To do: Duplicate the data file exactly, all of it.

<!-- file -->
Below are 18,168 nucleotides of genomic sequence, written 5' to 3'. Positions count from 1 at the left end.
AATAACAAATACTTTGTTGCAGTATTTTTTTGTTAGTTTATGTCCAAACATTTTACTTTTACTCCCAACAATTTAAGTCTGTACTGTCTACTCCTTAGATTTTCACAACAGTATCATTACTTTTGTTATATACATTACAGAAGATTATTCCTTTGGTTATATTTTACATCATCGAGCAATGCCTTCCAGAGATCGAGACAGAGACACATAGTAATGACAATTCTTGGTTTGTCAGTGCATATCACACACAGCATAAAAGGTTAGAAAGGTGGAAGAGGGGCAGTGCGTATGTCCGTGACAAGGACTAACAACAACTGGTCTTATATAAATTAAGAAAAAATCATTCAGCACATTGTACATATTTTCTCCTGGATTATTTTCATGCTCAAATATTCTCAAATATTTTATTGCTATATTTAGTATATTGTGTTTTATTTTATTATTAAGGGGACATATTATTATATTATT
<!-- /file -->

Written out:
Below are 18,168 nucleotides of genomic sequence, written 5' to 3'. Positions count from 1 at the left end.
AATAACAAATACTTTGTTGCAGTATTTTTTTGTTAGTTTATGTCCAAACATTTTACTTTTACTCCCAACAATTTAAGTCTGTACTGTCTACTCCTTAGATTTTCACAACAGTATCATTACTTTTGTTATATACATTACAGAAGATTATTCCTTTGGTTATATTTTACATCATCGAGCAATGCCTTCCAGAGATCGAGACAGAGACACATAGTAATGACAATTCTTGGTTTGTCAGTGCATATCACACACAGCATAAAAGGTTAGAAAGGTGGAAGAGGGGCAGTGCGTATGTCCGTGACAAGGACTAACAACAACTGGTCTTATATAAATTAAGAAAAAATCATTCAGCACATTGTACATATTTTCTCCTGGATTATTTTCATGCTCAAATATTCTCAAATATTTTATTGCTATATTTAGTATATTGTGTTTTATTTTATTATTAAGGGGACATATTATTATATTATT